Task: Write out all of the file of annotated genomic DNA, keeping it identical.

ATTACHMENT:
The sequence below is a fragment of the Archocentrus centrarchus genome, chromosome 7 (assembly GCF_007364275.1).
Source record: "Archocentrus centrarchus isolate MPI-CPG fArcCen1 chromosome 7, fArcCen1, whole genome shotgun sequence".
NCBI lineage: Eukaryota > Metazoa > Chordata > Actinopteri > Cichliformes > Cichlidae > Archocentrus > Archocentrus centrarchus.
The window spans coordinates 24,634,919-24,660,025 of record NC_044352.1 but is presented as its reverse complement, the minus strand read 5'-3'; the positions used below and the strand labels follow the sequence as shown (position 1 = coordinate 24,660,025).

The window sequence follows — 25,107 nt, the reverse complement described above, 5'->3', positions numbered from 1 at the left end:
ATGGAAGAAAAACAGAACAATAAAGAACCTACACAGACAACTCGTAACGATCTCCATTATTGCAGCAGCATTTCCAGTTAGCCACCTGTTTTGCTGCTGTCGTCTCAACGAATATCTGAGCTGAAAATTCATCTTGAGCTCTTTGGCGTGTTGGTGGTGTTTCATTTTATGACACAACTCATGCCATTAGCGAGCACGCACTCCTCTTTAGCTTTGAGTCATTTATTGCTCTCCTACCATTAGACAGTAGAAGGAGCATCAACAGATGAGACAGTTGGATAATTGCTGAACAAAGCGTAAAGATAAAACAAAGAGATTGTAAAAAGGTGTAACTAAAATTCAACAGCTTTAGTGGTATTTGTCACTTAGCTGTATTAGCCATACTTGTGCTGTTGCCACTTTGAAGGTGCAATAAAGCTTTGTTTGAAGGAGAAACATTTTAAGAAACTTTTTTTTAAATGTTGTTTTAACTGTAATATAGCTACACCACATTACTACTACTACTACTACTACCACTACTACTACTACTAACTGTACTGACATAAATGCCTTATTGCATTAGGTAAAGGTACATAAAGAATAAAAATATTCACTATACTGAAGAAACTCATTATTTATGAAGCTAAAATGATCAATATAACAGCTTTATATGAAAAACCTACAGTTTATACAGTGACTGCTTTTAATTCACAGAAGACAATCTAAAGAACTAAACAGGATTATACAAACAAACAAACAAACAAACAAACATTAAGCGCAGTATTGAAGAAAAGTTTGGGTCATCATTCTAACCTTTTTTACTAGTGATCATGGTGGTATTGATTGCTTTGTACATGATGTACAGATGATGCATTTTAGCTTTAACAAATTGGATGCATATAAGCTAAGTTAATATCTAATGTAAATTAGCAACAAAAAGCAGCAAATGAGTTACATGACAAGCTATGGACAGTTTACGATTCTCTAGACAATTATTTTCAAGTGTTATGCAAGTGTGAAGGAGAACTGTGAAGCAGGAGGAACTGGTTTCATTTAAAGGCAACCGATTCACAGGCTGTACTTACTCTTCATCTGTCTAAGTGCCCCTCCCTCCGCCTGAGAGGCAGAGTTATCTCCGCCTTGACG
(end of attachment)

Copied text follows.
The sequence below is a fragment of the Archocentrus centrarchus genome, chromosome 7 (assembly GCF_007364275.1).
Source record: "Archocentrus centrarchus isolate MPI-CPG fArcCen1 chromosome 7, fArcCen1, whole genome shotgun sequence".
NCBI lineage: Eukaryota > Metazoa > Chordata > Actinopteri > Cichliformes > Cichlidae > Archocentrus > Archocentrus centrarchus.
The window spans coordinates 24,634,919-24,660,025 of record NC_044352.1 but is presented as its reverse complement, the minus strand read 5'-3'; the positions used below and the strand labels follow the sequence as shown (position 1 = coordinate 24,660,025).

The window sequence follows — 25,107 nt, the reverse complement described above, 5'->3', positions numbered from 1 at the left end:
ATGGAAGAAAAACAGAACAATAAAGAACCTACACAGACAACTCGTAACGATCTCCATTATTGCAGCAGCATTTCCAGTTAGCCACCTGTTTTGCTGCTGTCGTCTCAACGAATATCTGAGCTGAAAATTCATCTTGAGCTCTTTGGCGTGTTGGTGGTGTTTCATTTTATGACACAACTCATGCCATTAGCGAGCACGCACTCCTCTTTAGCTTTGAGTCATTTATTGCTCTCCTACCATTAGACAGTAGAAGGAGCATCAACAGATGAGACAGTTGGATAATTGCTGAACAAAGCGTAAAGATAAAACAAAGAGATTGTAAAAAGGTGTAACTAAAATTCAACAGCTTTAGTGGTATTTGTCACTTAGCTGTATTAGCCATACTTGTGCTGTTGCCACTTTGAAGGTGCAATAAAGCTTTGTTTGAAGGAGAAACATTTTAAGAAACTTTTTTTTAAATGTTGTTTTAACTGTAATATAGCTACACCACATTACTACTACTACTACTACTACCACTACTACTACTACTAACTGTACTGACATAAATGCCTTATTGCATTAGGTAAAGGTACATAAAGAATAAAAATATTCACTATACTGAAGAAACTCATTATTTATGAAGCTAAAATGATCAATATAACAGCTTTATATGAAAAACCTACAGTTTATACAGTGACTGCTTTTAATTCACAGAAGACAATCTAAAGAACTAAACAGGATTATACAAACAAACAAACAAACAAACAAACATTAAGCGCAGTATTGAAGAAAAGTTTGGGTCATCATTCTAACCTTTTTTACTAGTGATCATGGTGGTATTGATTGCTTTGTACATGATGTACAGATGATGCATTTTAGCTTTAACAAATTGGATGCATATAAGCTAAGTTAATATCTAATGTAAATTAGCAACAAAAAGCAGCAAATGAGTTACATGACAAGCTATGGACAGTTTACGATTCTCTAGACAATTATTTTCAAGTGTTATGCAAGTGTGAAGGAGAACTGTGAAGCAGGAGGAACTGGTTTCATTTAAAGGCAACCGATTCACAGGCTGTACTTACTCTTCATCTGTCTAAGTGCCCCTCCCTCCGCCTGAGAGGCAGAGTTATCTCCGCCTTGACG